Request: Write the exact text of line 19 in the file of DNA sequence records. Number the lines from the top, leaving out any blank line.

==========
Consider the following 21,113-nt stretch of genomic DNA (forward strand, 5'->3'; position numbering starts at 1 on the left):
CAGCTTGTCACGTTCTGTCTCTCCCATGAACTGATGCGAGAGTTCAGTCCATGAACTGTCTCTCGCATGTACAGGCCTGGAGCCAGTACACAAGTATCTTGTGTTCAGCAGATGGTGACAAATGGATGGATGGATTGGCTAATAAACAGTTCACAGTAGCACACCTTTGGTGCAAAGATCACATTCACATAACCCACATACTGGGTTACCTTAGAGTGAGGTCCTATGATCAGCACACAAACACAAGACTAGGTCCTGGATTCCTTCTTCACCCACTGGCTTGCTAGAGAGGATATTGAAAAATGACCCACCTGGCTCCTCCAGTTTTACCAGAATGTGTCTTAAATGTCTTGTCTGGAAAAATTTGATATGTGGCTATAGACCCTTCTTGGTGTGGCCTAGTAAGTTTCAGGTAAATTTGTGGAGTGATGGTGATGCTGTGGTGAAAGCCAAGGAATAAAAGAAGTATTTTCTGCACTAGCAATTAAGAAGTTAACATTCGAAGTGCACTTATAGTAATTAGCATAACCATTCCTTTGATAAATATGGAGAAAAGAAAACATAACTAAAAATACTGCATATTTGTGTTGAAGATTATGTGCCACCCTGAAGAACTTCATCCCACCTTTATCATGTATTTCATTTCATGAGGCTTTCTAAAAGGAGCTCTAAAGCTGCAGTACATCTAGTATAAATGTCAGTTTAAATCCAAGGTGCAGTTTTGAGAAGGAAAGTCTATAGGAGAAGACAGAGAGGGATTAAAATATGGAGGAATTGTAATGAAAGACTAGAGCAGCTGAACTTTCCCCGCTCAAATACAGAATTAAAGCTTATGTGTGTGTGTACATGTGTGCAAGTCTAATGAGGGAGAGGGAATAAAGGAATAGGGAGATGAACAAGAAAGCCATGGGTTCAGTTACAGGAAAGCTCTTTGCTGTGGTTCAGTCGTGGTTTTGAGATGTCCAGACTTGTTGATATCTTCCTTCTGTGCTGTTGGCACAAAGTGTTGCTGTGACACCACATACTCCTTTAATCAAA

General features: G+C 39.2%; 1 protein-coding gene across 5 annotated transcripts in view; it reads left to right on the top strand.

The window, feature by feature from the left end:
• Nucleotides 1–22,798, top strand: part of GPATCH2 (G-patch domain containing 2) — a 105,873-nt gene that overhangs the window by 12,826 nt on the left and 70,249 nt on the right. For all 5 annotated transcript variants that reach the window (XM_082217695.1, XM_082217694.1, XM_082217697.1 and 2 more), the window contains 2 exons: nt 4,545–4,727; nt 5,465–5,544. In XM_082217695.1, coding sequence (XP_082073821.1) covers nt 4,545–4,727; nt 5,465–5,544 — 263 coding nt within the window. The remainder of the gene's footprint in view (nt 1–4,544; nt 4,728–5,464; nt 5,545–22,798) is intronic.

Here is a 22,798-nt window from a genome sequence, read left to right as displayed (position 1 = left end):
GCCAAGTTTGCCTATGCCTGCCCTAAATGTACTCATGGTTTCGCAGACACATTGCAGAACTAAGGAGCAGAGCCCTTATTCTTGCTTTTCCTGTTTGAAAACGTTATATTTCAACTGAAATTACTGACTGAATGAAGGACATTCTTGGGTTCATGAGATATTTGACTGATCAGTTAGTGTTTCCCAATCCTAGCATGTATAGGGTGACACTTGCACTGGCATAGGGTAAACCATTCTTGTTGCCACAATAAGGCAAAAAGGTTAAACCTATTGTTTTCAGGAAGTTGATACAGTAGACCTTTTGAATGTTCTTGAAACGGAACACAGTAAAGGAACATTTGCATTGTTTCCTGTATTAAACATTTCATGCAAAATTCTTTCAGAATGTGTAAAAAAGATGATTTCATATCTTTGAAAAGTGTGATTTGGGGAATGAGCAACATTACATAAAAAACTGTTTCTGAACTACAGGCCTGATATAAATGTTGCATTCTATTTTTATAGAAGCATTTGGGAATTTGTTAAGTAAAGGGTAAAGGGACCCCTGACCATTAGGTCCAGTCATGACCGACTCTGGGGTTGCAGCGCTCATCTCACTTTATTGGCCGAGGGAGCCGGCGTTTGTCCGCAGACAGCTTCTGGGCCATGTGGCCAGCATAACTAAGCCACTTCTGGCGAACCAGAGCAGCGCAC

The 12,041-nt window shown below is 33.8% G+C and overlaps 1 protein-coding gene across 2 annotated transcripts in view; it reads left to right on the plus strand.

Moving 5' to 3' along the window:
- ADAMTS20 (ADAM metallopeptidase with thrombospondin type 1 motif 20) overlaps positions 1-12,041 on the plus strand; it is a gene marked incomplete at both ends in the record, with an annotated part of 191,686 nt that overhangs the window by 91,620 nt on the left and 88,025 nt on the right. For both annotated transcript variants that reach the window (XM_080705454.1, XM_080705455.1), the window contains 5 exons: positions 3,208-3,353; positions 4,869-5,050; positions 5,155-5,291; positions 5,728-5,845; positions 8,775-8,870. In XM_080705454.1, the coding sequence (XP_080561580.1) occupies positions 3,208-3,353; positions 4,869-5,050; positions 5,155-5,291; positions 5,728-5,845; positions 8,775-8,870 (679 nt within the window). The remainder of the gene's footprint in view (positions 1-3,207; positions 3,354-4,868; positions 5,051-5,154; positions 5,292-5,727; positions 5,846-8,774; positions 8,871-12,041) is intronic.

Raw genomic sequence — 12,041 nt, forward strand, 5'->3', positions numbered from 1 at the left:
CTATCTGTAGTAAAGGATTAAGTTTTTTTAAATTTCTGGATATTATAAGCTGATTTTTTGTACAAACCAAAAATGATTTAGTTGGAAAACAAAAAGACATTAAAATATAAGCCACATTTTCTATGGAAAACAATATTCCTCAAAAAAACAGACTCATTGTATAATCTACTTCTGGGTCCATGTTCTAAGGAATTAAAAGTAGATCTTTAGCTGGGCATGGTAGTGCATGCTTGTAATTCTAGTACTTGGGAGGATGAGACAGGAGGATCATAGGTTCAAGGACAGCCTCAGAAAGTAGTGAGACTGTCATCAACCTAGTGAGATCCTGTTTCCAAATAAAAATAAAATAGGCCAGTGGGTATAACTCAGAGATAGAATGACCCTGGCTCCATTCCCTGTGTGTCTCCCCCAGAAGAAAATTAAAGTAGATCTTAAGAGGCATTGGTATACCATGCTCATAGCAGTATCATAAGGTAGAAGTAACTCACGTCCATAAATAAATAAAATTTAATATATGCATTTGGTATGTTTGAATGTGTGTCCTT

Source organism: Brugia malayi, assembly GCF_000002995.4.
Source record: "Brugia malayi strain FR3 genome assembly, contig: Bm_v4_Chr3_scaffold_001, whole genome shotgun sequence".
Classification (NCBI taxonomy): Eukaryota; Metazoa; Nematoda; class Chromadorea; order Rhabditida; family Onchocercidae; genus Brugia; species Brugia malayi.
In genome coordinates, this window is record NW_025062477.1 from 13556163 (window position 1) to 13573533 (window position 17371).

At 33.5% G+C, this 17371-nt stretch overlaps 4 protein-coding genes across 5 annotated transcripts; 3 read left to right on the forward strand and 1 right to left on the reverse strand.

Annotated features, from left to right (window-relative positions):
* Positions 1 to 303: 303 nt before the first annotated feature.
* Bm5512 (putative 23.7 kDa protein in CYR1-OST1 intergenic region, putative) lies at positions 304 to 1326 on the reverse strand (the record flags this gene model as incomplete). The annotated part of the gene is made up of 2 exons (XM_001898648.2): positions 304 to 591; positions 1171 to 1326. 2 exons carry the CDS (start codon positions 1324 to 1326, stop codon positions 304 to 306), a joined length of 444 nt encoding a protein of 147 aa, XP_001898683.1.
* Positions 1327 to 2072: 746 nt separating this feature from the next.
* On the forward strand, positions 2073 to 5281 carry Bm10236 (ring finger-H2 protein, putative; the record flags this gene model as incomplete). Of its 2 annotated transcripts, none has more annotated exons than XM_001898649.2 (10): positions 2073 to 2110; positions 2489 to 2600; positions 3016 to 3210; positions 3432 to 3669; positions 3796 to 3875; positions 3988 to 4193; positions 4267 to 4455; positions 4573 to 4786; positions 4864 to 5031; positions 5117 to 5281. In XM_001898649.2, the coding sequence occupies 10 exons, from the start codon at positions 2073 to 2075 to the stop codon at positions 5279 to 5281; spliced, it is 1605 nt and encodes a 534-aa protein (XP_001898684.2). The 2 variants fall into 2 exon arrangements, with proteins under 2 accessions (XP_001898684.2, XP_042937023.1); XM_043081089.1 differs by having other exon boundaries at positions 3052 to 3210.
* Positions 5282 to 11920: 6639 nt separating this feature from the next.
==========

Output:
* Positions 1 to 303: 303 nt before the first annotated feature.